Published: 16:29, 27 September 2021
| Updated: 13:52, 29 September 2021
A secondary school troubled by poor Ofsted inspections and low pupil numbers is set to close next year, after a decision was made by the Secretary of State for Education.
High Weald Academy in Cranbrook, which currently has 276 pupils, is to shut from September 2022.
Leigh Academies Trust (LAT), which took over running the school this month, made the announcement today.
LAT is proposing to offer pupils in Year 7-10, a place at another of their academies- Mascalls Academy in Paddock Wood. There are currently no sixth-form students at High Weald Academy and those in Year 10 can, along with the other students, complete this academic year before the school closes.
The trust said the school has "struggled with low Ofsted ratings and educational outcomes for some time."
It went on: "Despite the amazing efforts of staff and the support of parents, very low pupil numbers and the financial pressures that brings have made it challenging to turn the school around."
However, Maidstone and the Weald MP Helen Grant says she "strongly opposes" the closure and has urged others to raise their objections following the announcement.
She said serious questions need to be asked of the Brook Learning Trust, which ran the school previously, and Ofsted, which has "presided over the ongoing failure of the school".
Brook Learning Trust merged with LAT in September.
A statement from LAT said: "Closing a school is always a last resort, and the decision to launch a listening period follows a great deal of consideration about the school’s future by the Department for Education.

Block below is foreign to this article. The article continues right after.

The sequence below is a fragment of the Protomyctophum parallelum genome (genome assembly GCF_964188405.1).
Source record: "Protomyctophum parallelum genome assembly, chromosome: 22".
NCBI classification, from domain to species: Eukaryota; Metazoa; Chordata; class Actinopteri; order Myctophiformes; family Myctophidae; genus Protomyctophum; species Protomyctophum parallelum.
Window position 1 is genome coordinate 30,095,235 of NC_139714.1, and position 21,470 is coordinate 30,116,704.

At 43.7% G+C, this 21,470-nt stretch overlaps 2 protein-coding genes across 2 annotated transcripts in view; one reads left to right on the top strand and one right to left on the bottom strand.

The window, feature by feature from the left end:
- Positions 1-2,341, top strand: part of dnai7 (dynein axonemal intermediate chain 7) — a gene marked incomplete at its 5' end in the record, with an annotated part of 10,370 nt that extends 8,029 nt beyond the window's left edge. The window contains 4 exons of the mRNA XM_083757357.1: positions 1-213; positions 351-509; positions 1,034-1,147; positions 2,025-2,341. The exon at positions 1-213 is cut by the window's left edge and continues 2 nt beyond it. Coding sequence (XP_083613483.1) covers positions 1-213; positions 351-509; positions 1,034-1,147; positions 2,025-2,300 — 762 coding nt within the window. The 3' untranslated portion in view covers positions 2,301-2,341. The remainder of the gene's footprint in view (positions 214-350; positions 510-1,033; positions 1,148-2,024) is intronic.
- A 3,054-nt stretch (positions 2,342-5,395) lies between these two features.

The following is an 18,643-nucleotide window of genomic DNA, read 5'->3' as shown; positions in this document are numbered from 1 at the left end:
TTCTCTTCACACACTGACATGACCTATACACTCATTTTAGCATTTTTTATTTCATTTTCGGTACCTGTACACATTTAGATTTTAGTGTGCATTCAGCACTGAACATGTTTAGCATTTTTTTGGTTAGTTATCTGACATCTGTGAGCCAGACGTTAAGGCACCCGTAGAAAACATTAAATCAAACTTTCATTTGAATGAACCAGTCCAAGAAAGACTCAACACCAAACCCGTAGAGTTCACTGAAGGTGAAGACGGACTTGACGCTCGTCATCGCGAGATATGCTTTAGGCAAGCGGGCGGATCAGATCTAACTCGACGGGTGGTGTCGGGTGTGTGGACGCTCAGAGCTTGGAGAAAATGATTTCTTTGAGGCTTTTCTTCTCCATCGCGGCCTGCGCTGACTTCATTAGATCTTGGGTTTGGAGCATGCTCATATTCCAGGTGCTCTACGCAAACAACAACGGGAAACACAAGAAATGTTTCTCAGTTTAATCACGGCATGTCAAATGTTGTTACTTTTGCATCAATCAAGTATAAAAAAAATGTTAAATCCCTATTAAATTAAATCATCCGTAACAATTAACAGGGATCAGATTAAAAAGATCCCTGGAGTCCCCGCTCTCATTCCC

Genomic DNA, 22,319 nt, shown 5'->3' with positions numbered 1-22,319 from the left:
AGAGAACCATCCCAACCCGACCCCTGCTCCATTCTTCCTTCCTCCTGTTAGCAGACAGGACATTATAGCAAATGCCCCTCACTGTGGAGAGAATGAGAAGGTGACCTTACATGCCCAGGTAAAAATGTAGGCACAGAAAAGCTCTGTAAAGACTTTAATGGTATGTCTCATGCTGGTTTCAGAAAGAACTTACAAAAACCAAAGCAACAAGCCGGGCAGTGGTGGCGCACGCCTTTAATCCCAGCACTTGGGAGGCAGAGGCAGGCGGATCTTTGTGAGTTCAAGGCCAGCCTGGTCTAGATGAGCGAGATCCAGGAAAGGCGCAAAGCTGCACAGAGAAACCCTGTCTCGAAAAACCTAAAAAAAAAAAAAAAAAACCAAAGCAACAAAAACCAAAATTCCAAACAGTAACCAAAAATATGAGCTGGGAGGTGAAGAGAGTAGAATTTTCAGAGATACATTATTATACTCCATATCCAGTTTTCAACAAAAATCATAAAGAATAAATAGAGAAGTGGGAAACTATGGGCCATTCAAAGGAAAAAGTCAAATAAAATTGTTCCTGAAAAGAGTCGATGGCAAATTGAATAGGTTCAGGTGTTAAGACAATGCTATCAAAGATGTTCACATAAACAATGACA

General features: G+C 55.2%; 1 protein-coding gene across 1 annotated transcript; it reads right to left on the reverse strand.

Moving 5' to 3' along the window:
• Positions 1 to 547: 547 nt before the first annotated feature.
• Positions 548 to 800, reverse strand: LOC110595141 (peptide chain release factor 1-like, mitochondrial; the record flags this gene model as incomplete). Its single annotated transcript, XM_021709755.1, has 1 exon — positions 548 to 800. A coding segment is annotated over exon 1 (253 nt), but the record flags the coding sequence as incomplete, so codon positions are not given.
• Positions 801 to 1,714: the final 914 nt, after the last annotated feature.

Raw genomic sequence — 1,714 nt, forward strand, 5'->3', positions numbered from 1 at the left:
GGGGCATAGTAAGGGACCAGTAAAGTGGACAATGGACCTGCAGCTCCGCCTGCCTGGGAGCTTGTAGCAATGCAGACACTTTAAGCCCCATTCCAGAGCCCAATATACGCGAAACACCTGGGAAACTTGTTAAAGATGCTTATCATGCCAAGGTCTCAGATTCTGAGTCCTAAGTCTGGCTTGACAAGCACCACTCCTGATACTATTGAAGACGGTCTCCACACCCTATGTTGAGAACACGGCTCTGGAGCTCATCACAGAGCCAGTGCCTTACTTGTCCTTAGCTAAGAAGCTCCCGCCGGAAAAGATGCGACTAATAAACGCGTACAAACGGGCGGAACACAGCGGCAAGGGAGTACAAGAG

"The Secretary of State for Education has taken the decision to proceed to close the school by mutual agreement with LAT.
"We know this will be worrying news for pupils, parents and the wider community but we hope the proposed approach to closure will help minimise the disruption for families.
"LAT is proposing to protect the education of pupils in years 7-10 by offering them a place at the successful Mascalls Academy in Paddock Wood.
"By offering every pupil a place at Mascalls we will also ensure that friendship groups are maintained, therefore reducing any emotional impact on pupils.
"As part of the proposal the trust will provide new uniforms and there will be an offer of free transport for Kent-based pupils to help minimise any disruption or costs to the families affected."
MP Helen Grant said: "I strongly oppose the decision to close the High Weald Academy.
"I believe that a town as significant as Cranbrook and the surrounding catchment needs a non-selective state secondary school. It goes to the very heart of social mobility, localism and community.
"In an attempt to save this school, I have had three meetings with the previous Minister, Baroness Berridge (one in person at the school) and have spoken with the former Secretary of State Gavin Williamson.
"In order to try and formulate a sustainable plan for the High Weald Academy I have also had several meetings with Cranbrook School who have made generous substantive offers of partnership and support to Leigh Academies Trust, who now have responsibility for the High Weald Academy. Such offers to assist the High Weald Academy were declined by the Trust.
"I also wrote to the new Secretary of State, Nadhim Zahawi, over the weekend in order to request a stay of execution in relation to any decision.
"Minister Barran’s decision today is, however, subject to a listening period of one month, during which time stakeholders can submit their objections, comments and suggestions to counter that decision.